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|Title:||The policy and practice of protected area management : partnership working in Northumberland National Park|
|Abstract:||This is a thesis on partnership working in Northumberland National Park, England. This protected area is one of ten national parks in the country, each with its own public sector management body, the national park authority. The national park authorities have two statutory purposes: to conserve and enhance the natural beauty, wildlife and cultural heritage; and to promote opportunities for the understanding and enjoyment of the special qualities by the public. In pursuing these purposes the authorities have a duty to foster the economic and social well-being of local communities within the national park. Every national park authority has a statutory five-year management plan that details the strategies upon which the two purposes and duty will be delivered, and all require the resources and co- operation of various partners. Although, rural partnership working is a well-researched area, less attention has been paid to the particular challenges of partnership working in protected areas, such as national parks, which have become important models for sustainable development. This qualitative research was conducted through documentary analysis and semi-structured interviews with a sample of 23 stakeholders involved in the management of Northumberland National Park. The researcher drew upon over ten years of experience as a local government employee, including seven years at Northumberland National Park Authority. The case study examined Northumberland National Park, which was found to have a convoluted history that has shaped, and is continuing to shape, the present day approach to its management. The processes behind rural partnership working were understood as a range of interlinking controllable and uncontrollable factors and it was found that even though partnership working was between organisations, there was an unwritten acceptance among actors that success was dependent upon a range personal factors. These findings are important for all IUCN Category V protected areas, which are collectively termed as living, working landscapes, reliant upon working in partnership to achieve their objectives. It was therefore recommended that the respective management bodies could benefit from fully understanding the discrete processes that underpin this form of governance. With regards to the case study area, it was found that after a decade of the Action Areas approach, Northumberland National Park Authority has an emerging level of support from local communities for the delivery of its management plans. It is argued in the thesis that it is an opportune time to reassess what Northumberland National Park and Northumberland National Park Authority would like to achieve from the Action Areas approach.|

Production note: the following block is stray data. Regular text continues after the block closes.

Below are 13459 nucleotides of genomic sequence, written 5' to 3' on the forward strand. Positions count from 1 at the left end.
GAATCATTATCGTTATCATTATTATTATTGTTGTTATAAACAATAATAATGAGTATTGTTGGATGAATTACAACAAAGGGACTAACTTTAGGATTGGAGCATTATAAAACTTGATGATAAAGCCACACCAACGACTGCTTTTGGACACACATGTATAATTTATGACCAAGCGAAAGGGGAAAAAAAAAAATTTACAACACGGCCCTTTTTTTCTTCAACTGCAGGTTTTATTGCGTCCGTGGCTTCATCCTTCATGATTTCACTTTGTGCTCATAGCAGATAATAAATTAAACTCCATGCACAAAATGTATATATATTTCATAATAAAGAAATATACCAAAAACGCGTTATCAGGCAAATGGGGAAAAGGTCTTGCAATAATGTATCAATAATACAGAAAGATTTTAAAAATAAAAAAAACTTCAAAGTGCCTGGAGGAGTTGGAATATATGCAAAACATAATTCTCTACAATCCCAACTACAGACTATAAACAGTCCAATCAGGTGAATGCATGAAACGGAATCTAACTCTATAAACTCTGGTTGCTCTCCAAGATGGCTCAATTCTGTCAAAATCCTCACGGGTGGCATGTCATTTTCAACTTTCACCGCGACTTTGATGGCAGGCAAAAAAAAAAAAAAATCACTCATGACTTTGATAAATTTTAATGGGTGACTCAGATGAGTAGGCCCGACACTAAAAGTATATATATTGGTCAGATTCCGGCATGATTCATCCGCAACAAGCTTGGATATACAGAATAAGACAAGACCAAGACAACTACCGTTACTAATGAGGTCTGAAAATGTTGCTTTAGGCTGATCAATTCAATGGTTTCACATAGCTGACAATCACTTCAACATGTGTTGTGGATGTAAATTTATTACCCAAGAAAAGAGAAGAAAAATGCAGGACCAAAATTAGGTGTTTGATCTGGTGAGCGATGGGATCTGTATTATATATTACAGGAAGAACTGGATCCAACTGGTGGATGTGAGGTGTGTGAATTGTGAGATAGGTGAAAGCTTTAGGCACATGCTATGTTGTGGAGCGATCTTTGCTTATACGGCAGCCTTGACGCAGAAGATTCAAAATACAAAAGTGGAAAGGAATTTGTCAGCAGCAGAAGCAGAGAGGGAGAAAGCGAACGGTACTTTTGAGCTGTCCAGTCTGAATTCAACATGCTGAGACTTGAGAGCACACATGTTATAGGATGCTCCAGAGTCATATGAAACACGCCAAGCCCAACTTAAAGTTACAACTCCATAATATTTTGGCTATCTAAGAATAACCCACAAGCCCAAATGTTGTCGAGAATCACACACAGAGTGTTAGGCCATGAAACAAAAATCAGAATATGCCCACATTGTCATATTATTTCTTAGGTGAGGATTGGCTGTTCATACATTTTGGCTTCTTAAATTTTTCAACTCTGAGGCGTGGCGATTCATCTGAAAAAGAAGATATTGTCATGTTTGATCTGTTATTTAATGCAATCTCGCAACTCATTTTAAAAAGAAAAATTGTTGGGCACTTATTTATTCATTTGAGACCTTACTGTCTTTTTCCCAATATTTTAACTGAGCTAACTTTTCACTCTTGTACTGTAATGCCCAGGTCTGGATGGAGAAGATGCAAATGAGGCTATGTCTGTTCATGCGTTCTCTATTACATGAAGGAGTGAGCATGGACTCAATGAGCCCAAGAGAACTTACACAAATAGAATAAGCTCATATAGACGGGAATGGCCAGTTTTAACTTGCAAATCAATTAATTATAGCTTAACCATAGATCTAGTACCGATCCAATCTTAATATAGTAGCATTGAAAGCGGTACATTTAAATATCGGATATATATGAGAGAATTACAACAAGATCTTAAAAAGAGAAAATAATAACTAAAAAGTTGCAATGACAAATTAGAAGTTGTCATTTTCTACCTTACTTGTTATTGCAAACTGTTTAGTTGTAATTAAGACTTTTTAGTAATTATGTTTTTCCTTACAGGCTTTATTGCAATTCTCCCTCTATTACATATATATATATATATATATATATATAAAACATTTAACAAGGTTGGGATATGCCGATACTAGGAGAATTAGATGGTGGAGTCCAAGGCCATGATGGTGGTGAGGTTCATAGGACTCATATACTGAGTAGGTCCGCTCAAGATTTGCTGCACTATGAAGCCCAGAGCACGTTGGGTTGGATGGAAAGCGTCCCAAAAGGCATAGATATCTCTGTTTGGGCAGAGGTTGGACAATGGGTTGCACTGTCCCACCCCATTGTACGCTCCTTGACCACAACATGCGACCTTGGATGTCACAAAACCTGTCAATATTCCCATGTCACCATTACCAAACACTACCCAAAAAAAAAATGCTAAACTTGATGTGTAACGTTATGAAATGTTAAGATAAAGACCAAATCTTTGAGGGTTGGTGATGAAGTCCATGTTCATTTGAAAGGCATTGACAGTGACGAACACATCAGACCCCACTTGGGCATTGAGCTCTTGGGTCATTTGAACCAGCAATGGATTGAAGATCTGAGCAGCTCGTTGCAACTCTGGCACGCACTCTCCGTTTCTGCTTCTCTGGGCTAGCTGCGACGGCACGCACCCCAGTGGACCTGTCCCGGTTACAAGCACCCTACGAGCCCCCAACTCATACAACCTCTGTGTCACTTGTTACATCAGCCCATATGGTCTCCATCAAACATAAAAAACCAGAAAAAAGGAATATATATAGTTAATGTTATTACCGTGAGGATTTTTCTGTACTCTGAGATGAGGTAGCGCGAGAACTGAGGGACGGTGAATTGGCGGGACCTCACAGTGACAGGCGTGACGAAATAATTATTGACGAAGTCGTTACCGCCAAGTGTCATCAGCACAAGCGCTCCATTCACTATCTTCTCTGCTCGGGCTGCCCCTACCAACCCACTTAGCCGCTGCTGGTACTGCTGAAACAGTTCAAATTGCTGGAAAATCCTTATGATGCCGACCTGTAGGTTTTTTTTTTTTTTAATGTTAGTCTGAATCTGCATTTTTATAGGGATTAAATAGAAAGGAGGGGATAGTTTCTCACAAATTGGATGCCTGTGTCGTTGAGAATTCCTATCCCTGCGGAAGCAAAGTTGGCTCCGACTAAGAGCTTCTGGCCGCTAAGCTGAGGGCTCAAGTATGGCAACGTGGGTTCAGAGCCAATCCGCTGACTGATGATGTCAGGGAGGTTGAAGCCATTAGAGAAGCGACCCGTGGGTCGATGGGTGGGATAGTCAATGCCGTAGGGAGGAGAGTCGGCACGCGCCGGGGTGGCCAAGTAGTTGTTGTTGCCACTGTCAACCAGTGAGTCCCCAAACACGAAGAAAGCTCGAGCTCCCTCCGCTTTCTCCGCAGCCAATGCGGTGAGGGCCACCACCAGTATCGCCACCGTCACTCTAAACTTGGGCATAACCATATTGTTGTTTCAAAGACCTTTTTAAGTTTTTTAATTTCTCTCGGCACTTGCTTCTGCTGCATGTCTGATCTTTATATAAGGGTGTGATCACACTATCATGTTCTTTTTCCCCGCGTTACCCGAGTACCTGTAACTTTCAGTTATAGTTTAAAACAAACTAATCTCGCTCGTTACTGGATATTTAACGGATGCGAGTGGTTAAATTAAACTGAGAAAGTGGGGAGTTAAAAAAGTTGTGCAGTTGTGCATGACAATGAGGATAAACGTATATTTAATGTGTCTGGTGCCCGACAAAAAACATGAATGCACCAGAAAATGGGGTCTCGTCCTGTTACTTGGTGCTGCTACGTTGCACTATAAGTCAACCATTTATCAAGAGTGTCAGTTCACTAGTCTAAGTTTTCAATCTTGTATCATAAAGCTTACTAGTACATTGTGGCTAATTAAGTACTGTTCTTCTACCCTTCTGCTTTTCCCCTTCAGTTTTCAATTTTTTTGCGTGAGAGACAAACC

|Appears in Collections:||School of Agriculture, Food and Rural Development|
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|Austin, R. 13.pdf||Thesis||6.16 MB||Adobe PDF||View/Open|
|dspacelicence.pdf||Licence||43.82 kB||Adobe PDF||View/Open|
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